The birth of Nairobi The birth of Nairobi as a city is the result of the railway construction by the British. Halfway on the route from the coast to Lake Victoria, the railway engineers found a swampy place, named by the Masai as ‘Enkare Neerobi’- place of cool waters. The Chief Engineer of the Railways decided that this was a suitable place to build railway repair yards and workshops. Soon a tent city of traders, adventurers and settlers grew.
With the completion of the railway, the headquarters of the colonial administration was moved from Mombasa to the cooler, small settlement of Nairobi. Now, as the capital of the British Protectorate, the future of the city on the swamp was assured. Once the railway was up and running, wealth began to flow into the city. Immediately, the colonialists began to show an interest in touring the country, and a stay in the relatively cool capital became a standard part of the trip to Kenya. The colonial government built some grand hotels to accommodate the first tourists to Kenya - big game hunters, lured by the attraction of shooting the country's almost naively tame wildlife.
Nairobi quickly became a tent city and a supply depot, and soon enough developed into the administrative nerve-centre of the Uganda Railway. The place became a convenient and relatively cool place for the Indian railway laborers and their British overlords to pause midway before tackling the arduous climb into the highlands.
Nairobi through the 1900s
The town was totally rebuilt in the early 1900s after an outbreak of plague and the subsequent burning down of the original town. By 1907, Nairobi was a humming commercial center and replaced Mombasa as capital of the British East Africa. The city expanded, supported by the growth in administrative functions and in tourism, initially in the form of British big game hunting. As the British colonialists explored the region, they began using Nairobi as their first stop. This prompted the colonial government to build several grand hotels in the city for British tourists and big game hunters.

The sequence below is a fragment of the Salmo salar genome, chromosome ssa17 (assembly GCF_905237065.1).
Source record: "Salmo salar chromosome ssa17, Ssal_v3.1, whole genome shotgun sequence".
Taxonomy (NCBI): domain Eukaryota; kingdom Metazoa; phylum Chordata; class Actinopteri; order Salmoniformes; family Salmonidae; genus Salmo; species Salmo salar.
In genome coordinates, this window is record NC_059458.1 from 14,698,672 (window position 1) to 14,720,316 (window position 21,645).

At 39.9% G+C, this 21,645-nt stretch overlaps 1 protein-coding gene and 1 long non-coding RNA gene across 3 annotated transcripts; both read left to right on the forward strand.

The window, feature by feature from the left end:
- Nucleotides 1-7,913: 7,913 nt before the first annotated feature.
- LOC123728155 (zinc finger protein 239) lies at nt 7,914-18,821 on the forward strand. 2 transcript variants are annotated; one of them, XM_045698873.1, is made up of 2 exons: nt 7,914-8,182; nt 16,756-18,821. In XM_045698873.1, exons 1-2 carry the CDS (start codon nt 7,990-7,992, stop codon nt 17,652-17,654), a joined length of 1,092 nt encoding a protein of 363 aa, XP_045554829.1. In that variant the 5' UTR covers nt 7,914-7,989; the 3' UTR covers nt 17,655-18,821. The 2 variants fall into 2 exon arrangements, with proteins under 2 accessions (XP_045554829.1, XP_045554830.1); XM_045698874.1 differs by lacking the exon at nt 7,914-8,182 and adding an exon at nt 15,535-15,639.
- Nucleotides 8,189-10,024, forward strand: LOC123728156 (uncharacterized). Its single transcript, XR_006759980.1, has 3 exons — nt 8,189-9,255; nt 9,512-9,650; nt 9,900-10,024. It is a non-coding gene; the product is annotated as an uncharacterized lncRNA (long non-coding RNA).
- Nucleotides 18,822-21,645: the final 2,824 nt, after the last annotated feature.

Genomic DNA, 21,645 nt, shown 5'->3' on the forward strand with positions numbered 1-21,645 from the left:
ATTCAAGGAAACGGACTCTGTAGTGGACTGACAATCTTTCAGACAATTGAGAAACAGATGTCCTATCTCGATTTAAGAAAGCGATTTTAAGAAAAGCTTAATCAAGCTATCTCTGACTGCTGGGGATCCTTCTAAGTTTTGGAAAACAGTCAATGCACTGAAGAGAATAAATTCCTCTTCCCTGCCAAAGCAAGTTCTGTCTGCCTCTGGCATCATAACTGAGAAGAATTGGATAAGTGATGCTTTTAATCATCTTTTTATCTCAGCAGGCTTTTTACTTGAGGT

Nairobi is Kenya’s capital city; it has risen in a single century from uninhabited swampland to a thriving modern capital. The railway complex and the building around it rapidly expanded and urbanized until it became the largest city of Kenya and the country's capital. The name "Nairobi" comes from the Maasai phrase Enkare Nyorobi, which translates to "the place of cool waters". However, Nairobi is popularly known as the "Green City in the Sun."
Culture, Food and Game
Nairobi is a city that never seems to sleep. The entire town has boundless energy, and is a thriving place where all of human life can be found. This is a place of great contrasts where race, tribe and origin all become the face of a unique Nairobi character.
This is not a modern capital separated from the great wilderness that surrounds it. Just 20 minutes from the city centre is Nairobi National Park which seats on a 113 sq KM of plains, cliffs and forest. The Park is home to large herds of Zebra, Wildebeest, Buffalo, Giraffe, Rhino, Cheetah, and a large number of Lions are also found here.
From wildlife to nightlife, Nairobi is a city unlike any other. With a fantastic music scene, excellent international restaurants and an endless and colourful array of shops and markets, there is plenty to offer visitors. The city has not lost its sense of the past. It has excellent museums and the historical home of Karen Blixen, author of Out of Africa open to visitors.
Hospitality and MICE
Nairobi is not only the administrative and commercial capital of Kenya, but is a regional banking, diplomatic and aviation hub in East and Central Africa region. It is a major gateway to Kenya, the Great Lakes Region and the Horn of Africa Region.
Nick-named the Green City in the Sun, Nairobi is the only third-world city to host the global headquarters of a major United Nations agency. The city hosts the United Nations Environmental Program (UNEP) headquarters in the Gigiri Diplomatic District. Nairobi is also the only capital city in the world to host a national park within its boundaries. The Nairobi National Park is situated less than 15 km from the city center and hosts some of the big five such as the lion and the cheetah.
Due to its status as a regional hub, Nairobi plays host to numerous national, regional and international meets that include presidential and diplomatic delegations, executive and humanitarian conferences and trade exhibitions.
This has seen the progressive development of a world-class hospitality industry that boasts of star-rated, award-winning hotels, pubs and restaurants within and around the Nairobi Metro Region. These facilities offer unmatched product and service offerings in the region tailor-made to suit individual needs ranging from the Presidential entourage to the budget tourist.